12 of the best online clothing stores that sell unique pieces by leading artists and designers
We’re all starting to realize how damaging ‘fast fashion’ is to the planet, not to mention its role in developing countries with lax labor laws. Plus, purely from a selfish point of view, isn’t it better to buy a few unique, well-made items that you can be truly proud to wear, rather than mass-made standard clothes that won’t last long and just make you look like everybody else?
If you’re looking for an alternative, what better way to support fellow creatives than wrap yourself up in their amazing work? These are one-off pieces, lovingly designed and crafted by independents, so you’re certain to stand out from the crowd.
Some of our recommendations are sold directly by creatives themselves, while others are from larger stores that commission artists and illustrators to create unique designs for them. Either way, we’re not talking about (occasionally uncaring) multinational chains but people who care about the planet and strive to lessen the environmental impact of the processes and materials they use.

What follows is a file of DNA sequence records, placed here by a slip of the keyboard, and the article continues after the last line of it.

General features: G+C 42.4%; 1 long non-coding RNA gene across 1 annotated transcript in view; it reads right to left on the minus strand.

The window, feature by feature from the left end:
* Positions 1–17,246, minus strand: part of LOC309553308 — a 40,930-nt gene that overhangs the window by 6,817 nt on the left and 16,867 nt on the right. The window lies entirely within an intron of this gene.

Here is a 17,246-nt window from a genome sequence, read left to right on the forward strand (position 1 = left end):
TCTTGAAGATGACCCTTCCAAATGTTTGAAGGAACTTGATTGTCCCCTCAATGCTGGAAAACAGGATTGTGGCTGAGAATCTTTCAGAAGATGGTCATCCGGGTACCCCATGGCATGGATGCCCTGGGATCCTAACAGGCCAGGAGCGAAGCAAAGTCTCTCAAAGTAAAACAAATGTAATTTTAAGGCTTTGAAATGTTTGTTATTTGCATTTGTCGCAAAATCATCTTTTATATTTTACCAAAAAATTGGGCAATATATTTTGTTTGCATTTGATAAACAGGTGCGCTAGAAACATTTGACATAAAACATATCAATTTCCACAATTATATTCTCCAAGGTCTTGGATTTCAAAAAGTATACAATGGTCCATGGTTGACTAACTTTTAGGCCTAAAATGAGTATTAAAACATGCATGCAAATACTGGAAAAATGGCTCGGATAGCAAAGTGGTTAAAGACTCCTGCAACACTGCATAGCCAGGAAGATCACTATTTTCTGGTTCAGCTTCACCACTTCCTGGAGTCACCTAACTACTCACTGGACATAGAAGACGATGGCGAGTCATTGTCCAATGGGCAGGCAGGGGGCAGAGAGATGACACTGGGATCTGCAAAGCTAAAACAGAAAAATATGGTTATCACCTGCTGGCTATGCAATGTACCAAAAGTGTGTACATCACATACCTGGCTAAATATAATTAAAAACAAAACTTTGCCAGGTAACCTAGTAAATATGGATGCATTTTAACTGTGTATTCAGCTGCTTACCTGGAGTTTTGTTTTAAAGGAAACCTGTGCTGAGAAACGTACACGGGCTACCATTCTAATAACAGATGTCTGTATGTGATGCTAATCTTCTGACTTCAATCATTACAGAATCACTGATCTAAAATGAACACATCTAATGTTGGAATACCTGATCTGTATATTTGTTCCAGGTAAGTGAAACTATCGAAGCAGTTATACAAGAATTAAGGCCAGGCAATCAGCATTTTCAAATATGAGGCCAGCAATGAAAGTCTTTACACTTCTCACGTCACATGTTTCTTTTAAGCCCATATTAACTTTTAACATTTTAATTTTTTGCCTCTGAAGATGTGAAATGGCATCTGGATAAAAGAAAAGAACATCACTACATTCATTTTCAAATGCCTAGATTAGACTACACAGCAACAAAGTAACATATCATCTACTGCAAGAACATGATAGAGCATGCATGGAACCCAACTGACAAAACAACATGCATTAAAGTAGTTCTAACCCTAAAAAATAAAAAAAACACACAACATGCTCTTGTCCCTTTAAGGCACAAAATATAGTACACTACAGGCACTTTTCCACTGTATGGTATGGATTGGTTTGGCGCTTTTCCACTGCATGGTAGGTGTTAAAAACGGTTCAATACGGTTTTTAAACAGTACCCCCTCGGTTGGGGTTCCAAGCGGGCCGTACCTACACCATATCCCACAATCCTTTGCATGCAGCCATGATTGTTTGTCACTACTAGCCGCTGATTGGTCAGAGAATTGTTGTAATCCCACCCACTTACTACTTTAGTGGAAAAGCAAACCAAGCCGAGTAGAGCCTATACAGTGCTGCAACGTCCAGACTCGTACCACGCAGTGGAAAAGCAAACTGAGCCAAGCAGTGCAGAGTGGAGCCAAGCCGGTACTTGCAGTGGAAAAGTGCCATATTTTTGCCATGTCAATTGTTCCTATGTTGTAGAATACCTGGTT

Maddy McIndoe is a London-based designer and illustrator whose work is characterized by a love of colour, pattern and playfulness. Alongside freelancing as a designer and illustrator, she also runs a printed fashion brand, which aims to inject an element of joy into getting dressed in the morning.
Her latest collection features paintbox-bright prints inspired by a very 90s childhood. From tongue-in-cheek vintage juice cartons to patterns inspired by classic board games, these clothes are unashamedly cheerful. Paired with easy-wearing shapes and printed on 100% organic cotton ethically produced in India, this feelgood collection eschews seasonal trends in favor of aiming to produce keep-forever, lovable pieces that make people smile.
2.Humphries & Begg by Alice Begg and Robbie Humphries
Passionate about print, husband and wife duo Alice Begg and Robbie Humphries design boldly printed clothing for everyday living. And essentially, they’re creating items they love to wear themselves.
Alice designs all the prints in a playful naive style, combining loose mark-making with bold color combinations. These all begin sitting at the kitchen table with watercolors and a paintbrush. Inspired by a color palette seen in day-to-day life, the shapes are loose and comfortable, statement but relaxed.